The morning began with powerful quotes:
- "Education is the most powerful weapon which you can use to change the world." - Nelson Mandela
- "Every great dream begins with a dreamer. Always remember, you have within you the strength, the patience, and the passion to reach for the stars to change the world." - Harriet Tubman
- "Reach up your hand and take a star." - Langston Hughes
- "So it is with teaching; neither to mourn what we have not done nor rest on our victories, but to look at all the reasons we have to show up again tomorrow at the classroom door, ready to join our students-all our students in learning. -Lewis Thomas
- "Start by doing what's necessary; then do what's possible; and suddenly you are doing the impossible." - Francis of Assisi
- "Perfection is not attainable, but if we chase perfection we can catch excellence." -Vince Lombardi
- "Let us remember: One book, one pen, one child, and one teacher can change the world." -Malala Yousafzai
We took a few minutes to discuss the quotes. It was interesting to me to hear about our histories related to these quotes including when we heard them, what they meant to us, and how they affected our lives.
We then discussed the "Benchmarks of a Culturally Proficient Education."
We discussed academic access and engagement rather than the gap.
We discussed changes that might make a difference for us. For example we touched upon the idea of changing our orientation system in order to build on the benchmark related to "getting to learn who are students and families are."
We discussed positive changes that have occurred such as offering kindergarten to all of our students, providing late busses, and summer programs--all initiatives which have positively impacted our students. It was mentioned that these positive changes took time.
The idea that grew out of David John's work that was presented at the Teaching and Learning Conference related to strategic comprehensive child study to enable our ability to teach all students better was discussed.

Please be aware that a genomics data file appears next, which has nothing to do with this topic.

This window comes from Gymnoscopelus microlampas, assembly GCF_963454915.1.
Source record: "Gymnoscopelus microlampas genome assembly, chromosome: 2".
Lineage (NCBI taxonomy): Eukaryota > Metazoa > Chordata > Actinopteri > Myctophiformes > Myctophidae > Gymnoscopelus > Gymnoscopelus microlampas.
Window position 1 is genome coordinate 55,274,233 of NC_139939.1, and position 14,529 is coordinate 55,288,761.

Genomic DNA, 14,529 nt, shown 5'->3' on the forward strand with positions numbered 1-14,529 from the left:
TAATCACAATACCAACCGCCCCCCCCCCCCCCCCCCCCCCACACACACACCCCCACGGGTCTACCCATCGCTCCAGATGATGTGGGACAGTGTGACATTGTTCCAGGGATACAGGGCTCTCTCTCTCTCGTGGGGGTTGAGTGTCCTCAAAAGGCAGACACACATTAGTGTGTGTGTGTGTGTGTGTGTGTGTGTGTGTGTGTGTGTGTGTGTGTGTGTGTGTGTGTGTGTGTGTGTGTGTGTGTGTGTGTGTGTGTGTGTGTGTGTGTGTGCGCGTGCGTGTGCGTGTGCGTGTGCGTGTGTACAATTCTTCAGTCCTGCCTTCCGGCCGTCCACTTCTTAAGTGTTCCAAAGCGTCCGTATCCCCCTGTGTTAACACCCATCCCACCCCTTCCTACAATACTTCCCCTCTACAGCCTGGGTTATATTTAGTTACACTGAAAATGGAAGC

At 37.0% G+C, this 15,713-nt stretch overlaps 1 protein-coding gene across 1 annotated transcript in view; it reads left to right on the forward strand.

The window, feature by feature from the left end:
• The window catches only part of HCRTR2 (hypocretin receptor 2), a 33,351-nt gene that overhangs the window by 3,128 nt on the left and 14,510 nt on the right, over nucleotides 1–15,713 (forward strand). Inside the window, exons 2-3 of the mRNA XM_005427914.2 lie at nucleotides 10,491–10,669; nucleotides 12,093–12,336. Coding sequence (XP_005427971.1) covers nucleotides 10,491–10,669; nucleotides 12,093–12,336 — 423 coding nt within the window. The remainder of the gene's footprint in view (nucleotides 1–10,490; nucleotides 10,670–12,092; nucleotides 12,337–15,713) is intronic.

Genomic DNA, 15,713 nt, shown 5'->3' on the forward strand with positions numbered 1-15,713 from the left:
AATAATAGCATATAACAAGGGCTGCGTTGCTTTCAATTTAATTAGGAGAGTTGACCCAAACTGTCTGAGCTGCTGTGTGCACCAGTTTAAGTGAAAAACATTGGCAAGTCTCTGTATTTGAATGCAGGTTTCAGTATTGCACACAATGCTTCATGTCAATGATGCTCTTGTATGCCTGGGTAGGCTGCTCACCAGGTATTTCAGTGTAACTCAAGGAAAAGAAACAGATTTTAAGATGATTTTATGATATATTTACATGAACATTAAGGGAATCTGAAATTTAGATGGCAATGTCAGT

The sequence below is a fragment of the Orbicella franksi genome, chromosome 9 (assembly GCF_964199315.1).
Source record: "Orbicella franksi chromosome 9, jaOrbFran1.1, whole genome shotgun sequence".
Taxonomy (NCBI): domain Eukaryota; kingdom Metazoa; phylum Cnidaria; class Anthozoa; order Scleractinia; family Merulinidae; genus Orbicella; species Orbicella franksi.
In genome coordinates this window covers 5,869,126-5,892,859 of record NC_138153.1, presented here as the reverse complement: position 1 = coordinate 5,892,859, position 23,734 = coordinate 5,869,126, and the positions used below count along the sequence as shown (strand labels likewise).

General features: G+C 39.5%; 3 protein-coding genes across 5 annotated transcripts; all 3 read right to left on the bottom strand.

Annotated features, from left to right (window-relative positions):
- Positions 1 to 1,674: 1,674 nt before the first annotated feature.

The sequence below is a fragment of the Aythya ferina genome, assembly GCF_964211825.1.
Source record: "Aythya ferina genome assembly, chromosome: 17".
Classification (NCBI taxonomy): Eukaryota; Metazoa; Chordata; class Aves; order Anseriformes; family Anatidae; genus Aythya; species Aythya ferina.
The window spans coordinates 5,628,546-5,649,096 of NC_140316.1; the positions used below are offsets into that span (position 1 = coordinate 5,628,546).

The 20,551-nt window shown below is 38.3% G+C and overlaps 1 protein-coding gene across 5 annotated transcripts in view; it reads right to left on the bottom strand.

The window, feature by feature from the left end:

The way we use time was mentioned. How do we use time well to meet our prioritized areas of work and study? Do we spend enough time on learning about our students and developing those essential relationships for teaching well?
When inequities occur, investigate. Once you know the facts, challenge if needed. Also, it's best to challenge with allies.
It's good to question and revisit issues on a regular basis or as needed. What may have been positive once, may not be worthy or positive now.
We separated into groups to re-look at issues that were part of our fall survey related to this topic. In those groups, we discussed how our survey can translate into actionable items.
I was in the group that discussed building relationships. Many ideas were discussed including the use of the strategic child study process, new orientation efforts, the use of professional Wednesdays, and prioritization.
At the end, we shared out our thoughts. Use of time and financial support were big factors that came up. There were clearly different and same concerns dependent on role in the school. There was an urgency with regard to time to build relationships.
It was a great conversation, just simply a too short a conversation for such a vital topic--one I'll bet we revisit in days to come.